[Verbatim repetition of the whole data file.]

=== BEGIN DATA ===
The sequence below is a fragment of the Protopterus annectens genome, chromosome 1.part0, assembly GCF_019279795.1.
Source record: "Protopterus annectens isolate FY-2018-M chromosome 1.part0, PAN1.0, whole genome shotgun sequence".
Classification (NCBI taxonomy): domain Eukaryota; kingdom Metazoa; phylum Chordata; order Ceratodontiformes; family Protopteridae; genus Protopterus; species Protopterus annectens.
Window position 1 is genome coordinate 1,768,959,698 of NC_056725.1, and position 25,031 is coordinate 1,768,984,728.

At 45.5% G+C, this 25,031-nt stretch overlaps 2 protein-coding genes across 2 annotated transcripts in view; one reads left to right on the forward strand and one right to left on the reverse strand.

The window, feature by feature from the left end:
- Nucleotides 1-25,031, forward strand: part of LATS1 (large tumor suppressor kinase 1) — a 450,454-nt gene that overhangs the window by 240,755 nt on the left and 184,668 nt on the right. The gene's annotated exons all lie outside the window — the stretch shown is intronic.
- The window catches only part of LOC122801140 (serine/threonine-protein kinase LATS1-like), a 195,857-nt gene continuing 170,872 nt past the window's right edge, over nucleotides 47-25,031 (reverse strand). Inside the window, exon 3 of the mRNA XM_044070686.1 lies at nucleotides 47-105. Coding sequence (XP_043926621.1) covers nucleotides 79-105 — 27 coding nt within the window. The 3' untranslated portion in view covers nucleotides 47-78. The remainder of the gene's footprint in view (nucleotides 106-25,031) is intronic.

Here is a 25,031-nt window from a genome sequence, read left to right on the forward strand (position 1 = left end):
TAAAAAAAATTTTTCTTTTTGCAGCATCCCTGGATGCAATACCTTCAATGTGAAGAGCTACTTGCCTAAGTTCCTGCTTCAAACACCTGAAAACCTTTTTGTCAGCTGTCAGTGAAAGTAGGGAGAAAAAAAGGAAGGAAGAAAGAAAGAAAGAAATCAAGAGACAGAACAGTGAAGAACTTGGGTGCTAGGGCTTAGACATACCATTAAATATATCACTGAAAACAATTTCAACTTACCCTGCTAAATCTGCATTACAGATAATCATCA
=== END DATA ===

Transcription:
The sequence below is a fragment of the Protopterus annectens genome, chromosome 1.part0, assembly GCF_019279795.1.
Source record: "Protopterus annectens isolate FY-2018-M chromosome 1.part0, PAN1.0, whole genome shotgun sequence".
Classification (NCBI taxonomy): domain Eukaryota; kingdom Metazoa; phylum Chordata; order Ceratodontiformes; family Protopteridae; genus Protopterus; species Protopterus annectens.
Window position 1 is genome coordinate 1,768,959,698 of NC_056725.1, and position 25,031 is coordinate 1,768,984,728.

At 45.5% G+C, this 25,031-nt stretch overlaps 2 protein-coding genes across 2 annotated transcripts in view; one reads left to right on the forward strand and one right to left on the reverse strand.

The window, feature by feature from the left end:
- Nucleotides 1-25,031, forward strand: part of LATS1 (large tumor suppressor kinase 1) — a 450,454-nt gene that overhangs the window by 240,755 nt on the left and 184,668 nt on the right. The gene's annotated exons all lie outside the window — the stretch shown is intronic.
- The window catches only part of LOC122801140 (serine/threonine-protein kinase LATS1-like), a 195,857-nt gene continuing 170,872 nt past the window's right edge, over nucleotides 47-25,031 (reverse strand). Inside the window, exon 3 of the mRNA XM_044070686.1 lies at nucleotides 47-105. Coding sequence (XP_043926621.1) covers nucleotides 79-105 — 27 coding nt within the window. The 3' untranslated portion in view covers nucleotides 47-78. The remainder of the gene's footprint in view (nucleotides 106-25,031) is intronic.

Here is a 25,031-nt window from a genome sequence, read left to right on the forward strand (position 1 = left end):
TAAAAAAAATTTTTCTTTTTGCAGCATCCCTGGATGCAATACCTTCAATGTGAAGAGCTACTTGCCTAAGTTCCTGCTTCAAACACCTGAAAACCTTTTTGTCAGCTGTCAGTGAAAGTAGGGAGAAAAAAAGGAAGGAAGAAAGAAAGAAAGAAATCAAGAGACAGAACAGTGAAGAACTTGGGTGCTAGGGCTTAGACATACCATTAAATATATCACTGAAAACAATTTCAACTTACCCTGCTAAATCTGCATTACAGATAATCATCA